WASHINGTON -- Mitt Romney's selection of Paul Ryan as his running mate brought Medicare to the forefront of the presidential campaign, as Democrats tried to tie Romney to Ryan's proposal to redesign the health insurance program. Since the Ryan pick, the two campaigns have traded barbs and attack ads attempting to portray the other as undermining Medicare. Surveys released this week in several swing states suggest that President Barack Obama has strengthened his lead on the issue, which could be a problem for Romney in key states like Florida and Ohio.
According to Washington Post/Kaiser Family Foundation polls conducted in Florida, Ohio and Virginia and released Thursday, registered voters trust Obama over Romney to handle Medicare by wide margins. Respondents preferred Obama on the issue by 53 percent to 38 percent in Florida, 56 percent to 37 percent in Ohio and 52 percent to 39 percent in Virginia. More than 70 percent of voters in each state said they consider Medicare either "very" or "extremely" important to their vote.
Similarly, CBS/New York Times/Quinnipiac surveys in Florida, Ohio and Pennsylvania found that likely voters think Obama would do a better job than Romney on handling Medicare: 55 percent to 40 percent in Florida, 55 percent to 39 percent in Ohio and 55 percent to 39 percent in Pennsylvania.
A USA Today/Gallup poll in 12 swing states found a smaller advantage for Obama: 50 percent to 44 percent. The Gallup poll pooled registered voters in the 12 states and did not break results out for individual states.
Although most voters surveyed in the Washington Post/Kaiser polls said they thought Medicare needed changes to sustain it for the future, Florida and Ohio voters who thought Medicare needed changes were almost evenly split on whether those ought to be major or minor reforms. Their Virginia counterparts were more likely to say that Medicare needed major reform.
More specifically, when asked to choose between a future in which Medicare would "continue as it is today, with the government guaranteeing all seniors the same set of health insurance benefits," or one in which Medicare would "be changed to a system in which the government guarantees each senior a fixed amount of money to help them purchase coverage either from traditional Medicare or from a list of private health plans," most Washington Post/Kaiser respondents said they preferred the traditional model. This was especially true in Florida, where voters prefer keeping Medicare as it is by a margin of 65 percent to 29 percent.
National surveys suggest that the preference for Obama on Medicare crystallized over the summer. A national CBS/New York Times poll, conducted Sept. 8-12, found that registered voters favored Obama over Romney on Medicare 52 percent to 40 percent. Their previous poll, conducted Aug. 22-26, had found a more even split: 45 percent to 44 percent. Similarly, ABC News/Washington Post polls conducted Aug. 22-25 and Sept. 7-9 saw registered voters switch from favoring Romney on the issue in August (45 percent to 42 percent) to favoring Obama in September (48 percent to 43 percent). A Kaiser Family Foundation survey conducted Sept. 13-19 found that adults nationwide trust Obama over Romney on Medicare by 20 percentage points (52 percent to 32 percent), up from 10 points (44 percent to 34 percent) in July.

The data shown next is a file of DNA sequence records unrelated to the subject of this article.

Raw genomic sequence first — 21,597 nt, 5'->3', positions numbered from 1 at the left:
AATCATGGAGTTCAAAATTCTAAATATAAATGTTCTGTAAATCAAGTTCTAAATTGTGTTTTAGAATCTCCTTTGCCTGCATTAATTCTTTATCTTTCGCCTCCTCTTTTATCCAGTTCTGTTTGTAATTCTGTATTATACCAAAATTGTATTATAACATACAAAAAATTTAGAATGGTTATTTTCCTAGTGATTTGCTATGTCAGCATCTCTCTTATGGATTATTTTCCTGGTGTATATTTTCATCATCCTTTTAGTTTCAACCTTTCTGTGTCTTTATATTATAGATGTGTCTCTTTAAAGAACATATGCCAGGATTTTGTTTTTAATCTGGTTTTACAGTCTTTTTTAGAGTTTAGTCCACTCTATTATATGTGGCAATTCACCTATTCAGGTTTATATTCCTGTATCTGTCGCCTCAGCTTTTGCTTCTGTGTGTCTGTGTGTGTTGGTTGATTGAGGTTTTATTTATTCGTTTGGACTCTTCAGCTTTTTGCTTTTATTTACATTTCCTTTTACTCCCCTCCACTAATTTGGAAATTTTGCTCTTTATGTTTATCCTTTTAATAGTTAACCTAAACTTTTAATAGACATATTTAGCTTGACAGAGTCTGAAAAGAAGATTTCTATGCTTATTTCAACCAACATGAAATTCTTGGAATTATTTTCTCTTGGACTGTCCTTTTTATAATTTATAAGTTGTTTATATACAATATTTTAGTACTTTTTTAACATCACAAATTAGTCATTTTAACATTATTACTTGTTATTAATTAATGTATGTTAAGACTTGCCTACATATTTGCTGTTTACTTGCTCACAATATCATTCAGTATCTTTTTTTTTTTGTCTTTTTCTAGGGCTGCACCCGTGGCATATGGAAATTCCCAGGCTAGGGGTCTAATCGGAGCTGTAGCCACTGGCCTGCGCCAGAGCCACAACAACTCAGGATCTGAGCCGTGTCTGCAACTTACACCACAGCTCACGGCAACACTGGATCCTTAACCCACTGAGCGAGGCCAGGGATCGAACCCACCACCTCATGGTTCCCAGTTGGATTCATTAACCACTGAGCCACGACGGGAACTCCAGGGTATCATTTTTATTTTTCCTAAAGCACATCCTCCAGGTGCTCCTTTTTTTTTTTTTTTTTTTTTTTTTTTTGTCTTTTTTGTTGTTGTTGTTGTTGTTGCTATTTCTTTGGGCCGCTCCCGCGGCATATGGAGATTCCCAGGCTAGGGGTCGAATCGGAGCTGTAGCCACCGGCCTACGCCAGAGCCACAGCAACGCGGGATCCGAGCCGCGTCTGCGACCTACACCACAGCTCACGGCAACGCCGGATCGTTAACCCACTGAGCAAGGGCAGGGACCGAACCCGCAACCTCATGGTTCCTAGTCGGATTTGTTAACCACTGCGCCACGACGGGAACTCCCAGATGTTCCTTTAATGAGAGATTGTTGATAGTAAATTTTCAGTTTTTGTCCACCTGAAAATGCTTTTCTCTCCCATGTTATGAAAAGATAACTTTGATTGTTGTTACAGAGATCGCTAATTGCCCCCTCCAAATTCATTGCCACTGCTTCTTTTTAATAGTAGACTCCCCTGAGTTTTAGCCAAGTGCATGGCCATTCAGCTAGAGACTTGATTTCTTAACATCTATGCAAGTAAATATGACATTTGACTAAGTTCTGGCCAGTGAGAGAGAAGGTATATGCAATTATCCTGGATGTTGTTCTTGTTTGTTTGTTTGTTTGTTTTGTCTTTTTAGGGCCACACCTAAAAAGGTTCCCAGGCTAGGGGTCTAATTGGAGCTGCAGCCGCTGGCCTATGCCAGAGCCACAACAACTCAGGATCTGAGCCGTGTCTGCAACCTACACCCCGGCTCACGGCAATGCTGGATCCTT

The ABC News/Washington Post polls also found increases in preference for Obama over Romney on a number of other issues, such as the economy, budget deficit, taxes and international affairs, but the rise in Obama support on Medicare was among the bigger changes. Notably, Obama's advantage on health care as a whole did not increase between the August and September surveys.
It's unclear whether those responding negatively to Romney on Medicare know much about the specifics of the GOP nominee's position. One possibility is that Democrats have been successful in tying Romney to Ryan's budget plans, which he proposed as chairman of the House Budget Committee. On Wednesday, Priorities USA Action, a pro-Obama super PAC, released polls conducted earlier this month that found more voters in five states -- Florida, Ohio, Colorado, Wisconsin and Iowa -- oppose than support Ryan's budget proposal. The survey questions did not specifically inform respondents that the Ryan budget might affect the future of Medicare.
Separating voter support on a particular issue from overall preference for a candidate can be difficult, since voters who support a candidate are likely to also say they prefer that candidate on specific issues. But in each of the states surveyed by the Washington Post/Kaiser and CBS/New York Times/Quinnipiac pollsters, voter preference for Obama on Medicare outstripped Obama's lead in the presidential race.
The president's Medicare advantage could make things especially difficult for Romney in a state like Florida, where seniors are a key voting bloc and Romney is running behind in recent polls. If current surveys are any indication, Romney's attempts to portray Obama as bad for Medicare have fallen on deaf ears.
The new Washington Post/Kaiser polls were conducted Sept. 19-23 among 925 registered voters in Florida and 934 registered voters in Ohio. The Virginia poll was conducted Sept. 12-16 among 934 registered voters. All three surveys have a margin of error of four percentage points. The national Kaiser Family Foundation poll was conducted Sept. 13-19 among 1,534 adults and has a three-point margin of error.
The CBS/New York Times/Quinnipiac polls were conducted Sept. 18-24 among 1,196 likely voters in Florida, 1,162 likely voters in Ohio and 1,280 likely voters in Pennsylvania. The Florida survey has a 2.8-point margin of error, while the Ohio and Pennsylvania surveys have a 2.9-point margin of error.
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